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  9. Cultural attraction theory.Christophe Heintz - 2018 - In Hilarry Callan and Simon Coleman (ed.), The International Encyclopedia of Anthropology.
    Cultural Attraction Theory (CAT), also referred to as cultural epidemiology, is an evolutionary theory of culture. It provides conceptual tools and a theoretical framework for explaining why and how ideas, practices, artifacts and other cultural items spread and persist in a community and its habitat. It states that cultural phenomena result from psychological or ecological factors of attraction.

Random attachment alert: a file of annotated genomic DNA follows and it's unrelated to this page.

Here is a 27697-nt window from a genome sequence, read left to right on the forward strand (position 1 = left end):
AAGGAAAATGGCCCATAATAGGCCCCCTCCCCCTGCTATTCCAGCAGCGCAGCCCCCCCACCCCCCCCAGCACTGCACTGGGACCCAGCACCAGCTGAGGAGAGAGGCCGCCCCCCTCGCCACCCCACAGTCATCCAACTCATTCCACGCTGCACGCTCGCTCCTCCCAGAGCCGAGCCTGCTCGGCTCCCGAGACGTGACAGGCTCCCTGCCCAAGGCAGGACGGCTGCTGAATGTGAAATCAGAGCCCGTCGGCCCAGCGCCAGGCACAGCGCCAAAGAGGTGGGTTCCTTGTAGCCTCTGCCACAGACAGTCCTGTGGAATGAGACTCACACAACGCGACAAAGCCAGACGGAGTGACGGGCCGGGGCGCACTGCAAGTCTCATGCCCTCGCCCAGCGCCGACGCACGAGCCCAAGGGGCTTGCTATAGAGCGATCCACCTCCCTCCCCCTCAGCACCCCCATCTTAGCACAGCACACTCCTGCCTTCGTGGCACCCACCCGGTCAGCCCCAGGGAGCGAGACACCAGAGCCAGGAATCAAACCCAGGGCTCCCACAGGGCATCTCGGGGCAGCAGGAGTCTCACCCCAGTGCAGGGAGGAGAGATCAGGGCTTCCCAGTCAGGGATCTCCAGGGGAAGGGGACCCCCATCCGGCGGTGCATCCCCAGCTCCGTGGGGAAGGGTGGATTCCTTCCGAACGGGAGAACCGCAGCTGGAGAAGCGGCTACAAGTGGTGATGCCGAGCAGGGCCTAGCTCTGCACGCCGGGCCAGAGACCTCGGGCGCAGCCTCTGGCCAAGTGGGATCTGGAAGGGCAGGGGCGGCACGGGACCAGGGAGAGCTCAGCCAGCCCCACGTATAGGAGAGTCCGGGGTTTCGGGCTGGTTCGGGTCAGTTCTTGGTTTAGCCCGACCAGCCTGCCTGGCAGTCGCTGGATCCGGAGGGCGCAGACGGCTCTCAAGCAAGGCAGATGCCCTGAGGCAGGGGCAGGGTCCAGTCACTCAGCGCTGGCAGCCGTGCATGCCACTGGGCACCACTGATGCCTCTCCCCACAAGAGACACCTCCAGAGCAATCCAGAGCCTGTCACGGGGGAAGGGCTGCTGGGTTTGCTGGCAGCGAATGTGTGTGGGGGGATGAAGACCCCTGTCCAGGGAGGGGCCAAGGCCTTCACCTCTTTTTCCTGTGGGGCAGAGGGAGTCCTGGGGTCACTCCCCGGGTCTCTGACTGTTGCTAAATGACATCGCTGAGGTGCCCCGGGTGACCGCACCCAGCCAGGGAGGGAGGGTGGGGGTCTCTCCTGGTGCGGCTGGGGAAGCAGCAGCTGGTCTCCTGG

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  10. Do Bayesian Models of Cognition Show That We Are (Bayes) Rational?Arnon Levy - forthcoming - Philosophy of Science.
    According to [Bayesian] models” in cognitive neuroscience, says a recent textbook, “the human mind behaves like a capable data scientist”. Do they? That is to say, do such model show we are rational? I argue that Bayesian models of cognition, perhaps surprisingly, do not and indeed cannot, show that we are Bayesian-rational. The key reason is that such models appeal to approximations, a fact that carries significant implications. After outlining the argument, I critique two responses, seen in recent cognitive neuroscience. (...)
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  11. Constructing Persons: On the Personal–Subpersonal Distinction.Mason Westfall - forthcoming - Philosophical Psychology:1-29.